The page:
New Hampshire Superior Courts are the general jurisdiction courts for the state and the only courts that use a jury. They practice justice in both criminal and civil matters. There is one Superior Court in each of the eleven counties of the state except for Hillsborough County which has two.
New Hampshire established the Superior Court in April of 1901 to split the Supreme Court’s responsibilities among two courts instead of one. New Hampshire has 20 full-time judges who serve the Superior Court. The state Governor chooses the judges, and then they are confirmed by the Executive Council. They serve lifetime terms but are forced to retire at age 70.
Superior Courts handle cases of real property of at least $1,500 and damage claims of $25,000 or more. They also resolve negligence cases, contract disputes, and other civil claims. Superior Courts also handle felonies for significant crimes such as theft, burglary, drugs, and aggravated sexual assault. They process misdemeanor appeals from the District Courts as well.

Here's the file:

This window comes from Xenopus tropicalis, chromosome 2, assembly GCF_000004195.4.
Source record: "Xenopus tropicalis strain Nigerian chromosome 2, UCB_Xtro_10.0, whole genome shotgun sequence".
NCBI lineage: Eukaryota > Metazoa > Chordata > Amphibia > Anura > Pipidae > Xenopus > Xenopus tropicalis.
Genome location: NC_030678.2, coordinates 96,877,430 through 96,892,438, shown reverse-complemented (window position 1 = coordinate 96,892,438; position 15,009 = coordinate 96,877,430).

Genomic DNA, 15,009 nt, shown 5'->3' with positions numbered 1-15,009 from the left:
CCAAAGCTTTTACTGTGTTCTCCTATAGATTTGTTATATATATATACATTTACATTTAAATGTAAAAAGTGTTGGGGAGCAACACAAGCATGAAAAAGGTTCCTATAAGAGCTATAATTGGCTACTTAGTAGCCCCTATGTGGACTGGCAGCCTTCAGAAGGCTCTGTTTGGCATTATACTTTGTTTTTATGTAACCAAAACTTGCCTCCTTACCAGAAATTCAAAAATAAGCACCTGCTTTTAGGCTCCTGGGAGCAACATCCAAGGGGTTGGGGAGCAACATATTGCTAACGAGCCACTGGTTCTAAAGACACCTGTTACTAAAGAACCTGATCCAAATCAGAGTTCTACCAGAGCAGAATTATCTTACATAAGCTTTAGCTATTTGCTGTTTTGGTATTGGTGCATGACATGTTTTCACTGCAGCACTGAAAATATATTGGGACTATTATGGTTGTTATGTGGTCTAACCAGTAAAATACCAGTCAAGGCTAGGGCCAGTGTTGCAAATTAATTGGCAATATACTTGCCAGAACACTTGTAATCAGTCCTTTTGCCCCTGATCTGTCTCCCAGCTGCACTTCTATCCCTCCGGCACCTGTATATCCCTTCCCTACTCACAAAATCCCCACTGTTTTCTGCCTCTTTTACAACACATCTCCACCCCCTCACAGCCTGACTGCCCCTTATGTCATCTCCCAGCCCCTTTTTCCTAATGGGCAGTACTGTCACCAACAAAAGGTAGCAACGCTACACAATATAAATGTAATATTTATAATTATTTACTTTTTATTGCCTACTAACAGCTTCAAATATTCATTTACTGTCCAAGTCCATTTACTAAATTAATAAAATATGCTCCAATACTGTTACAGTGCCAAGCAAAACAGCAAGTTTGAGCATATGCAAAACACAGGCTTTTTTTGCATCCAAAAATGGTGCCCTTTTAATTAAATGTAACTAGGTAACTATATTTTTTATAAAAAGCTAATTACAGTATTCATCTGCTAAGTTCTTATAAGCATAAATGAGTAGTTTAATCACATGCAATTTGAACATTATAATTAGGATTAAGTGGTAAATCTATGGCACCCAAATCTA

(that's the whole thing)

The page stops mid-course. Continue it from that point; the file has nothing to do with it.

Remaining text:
In addition to the list above, Superior Courts also have “exclusive jurisdiction over petitions for injunctive relief, in which parties seek a court order to block action, appeals from zoning and planning board decisions, disputes over title to real estate and petitions to enforce contracts.”
Through New Hampshire’s e-Court program, civil filings for Superior Court are available to litigants and attorneys. The Superior Court section of the judicial branch website has extensive resources including forms, daily docket schedules, court rules, court locations, juror information and assistance, mediation options and various other links to help patrons navigate the system.
For the final year tallied, Superior Courts saw 16,440 filings. Of that total, 9,965 were for criminal actions, 5,868 were for civil lawsuits, 130 were for family issues, and the rest were minor criminal infractions.